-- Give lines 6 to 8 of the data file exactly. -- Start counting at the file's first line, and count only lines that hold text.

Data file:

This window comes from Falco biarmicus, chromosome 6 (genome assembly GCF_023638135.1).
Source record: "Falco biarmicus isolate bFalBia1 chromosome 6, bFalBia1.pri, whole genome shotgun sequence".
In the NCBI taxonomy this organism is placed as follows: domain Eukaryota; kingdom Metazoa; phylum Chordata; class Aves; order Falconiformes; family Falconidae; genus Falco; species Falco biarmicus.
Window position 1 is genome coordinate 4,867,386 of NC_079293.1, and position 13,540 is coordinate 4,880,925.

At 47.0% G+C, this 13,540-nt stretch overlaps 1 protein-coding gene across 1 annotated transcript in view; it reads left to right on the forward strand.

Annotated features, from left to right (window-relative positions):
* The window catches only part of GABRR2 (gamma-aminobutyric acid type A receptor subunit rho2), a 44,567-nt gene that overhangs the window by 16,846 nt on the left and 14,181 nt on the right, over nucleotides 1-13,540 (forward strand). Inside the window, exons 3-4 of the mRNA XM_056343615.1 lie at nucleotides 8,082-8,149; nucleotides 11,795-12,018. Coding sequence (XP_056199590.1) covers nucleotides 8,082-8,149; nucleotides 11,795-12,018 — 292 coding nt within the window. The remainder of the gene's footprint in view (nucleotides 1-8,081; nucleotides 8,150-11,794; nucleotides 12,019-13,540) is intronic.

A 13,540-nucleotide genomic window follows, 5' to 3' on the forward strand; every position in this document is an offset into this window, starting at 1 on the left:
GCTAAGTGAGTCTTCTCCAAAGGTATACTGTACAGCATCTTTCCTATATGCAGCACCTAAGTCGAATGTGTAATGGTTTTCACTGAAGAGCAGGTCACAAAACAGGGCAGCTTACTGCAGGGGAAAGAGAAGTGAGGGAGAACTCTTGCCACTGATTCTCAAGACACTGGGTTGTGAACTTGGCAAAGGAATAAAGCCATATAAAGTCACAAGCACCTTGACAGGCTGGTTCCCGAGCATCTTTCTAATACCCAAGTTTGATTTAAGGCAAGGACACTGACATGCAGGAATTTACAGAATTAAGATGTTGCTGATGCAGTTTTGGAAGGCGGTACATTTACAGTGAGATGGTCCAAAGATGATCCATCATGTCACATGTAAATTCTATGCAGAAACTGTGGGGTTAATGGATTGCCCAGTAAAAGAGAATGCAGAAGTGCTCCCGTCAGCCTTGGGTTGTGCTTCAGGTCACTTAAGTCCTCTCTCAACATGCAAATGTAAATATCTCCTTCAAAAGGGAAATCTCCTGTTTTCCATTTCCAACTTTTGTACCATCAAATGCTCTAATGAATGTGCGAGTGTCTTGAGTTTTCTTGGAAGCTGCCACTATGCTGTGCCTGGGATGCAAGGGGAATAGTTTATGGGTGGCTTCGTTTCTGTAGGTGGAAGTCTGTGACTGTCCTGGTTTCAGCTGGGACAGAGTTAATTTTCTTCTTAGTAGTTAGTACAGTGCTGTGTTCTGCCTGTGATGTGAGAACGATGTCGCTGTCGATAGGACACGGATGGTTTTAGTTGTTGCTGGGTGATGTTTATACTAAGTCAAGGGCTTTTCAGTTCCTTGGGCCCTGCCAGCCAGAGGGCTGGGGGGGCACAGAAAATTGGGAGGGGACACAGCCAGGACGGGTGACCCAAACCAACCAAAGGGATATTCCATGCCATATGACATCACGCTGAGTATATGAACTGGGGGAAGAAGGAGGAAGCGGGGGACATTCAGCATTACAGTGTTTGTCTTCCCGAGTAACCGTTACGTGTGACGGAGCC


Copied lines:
Annotated features, from left to right (window-relative positions):
* The window catches only part of GABRR2 (gamma-aminobutyric acid type A receptor subunit rho2), a 44,567-nt gene that overhangs the window by 16,846 nt on the left and 14,181 nt on the right, over nucleotides 1-13,540 (forward strand). Inside the window, exons 3-4 of the mRNA XM_056343615.1 lie at nucleotides 8,082-8,149; nucleotides 11,795-12,018. Coding sequence (XP_056199590.1) covers nucleotides 8,082-8,149; nucleotides 11,795-12,018 — 292 coding nt within the window. The remainder of the gene's footprint in view (nucleotides 1-8,081; nucleotides 8,150-11,794; nucleotides 12,019-13,540) is intronic.

A 13,540-nucleotide genomic window follows, 5' to 3' on the forward strand; every position in this document is an offset into this window, starting at 1 on the left: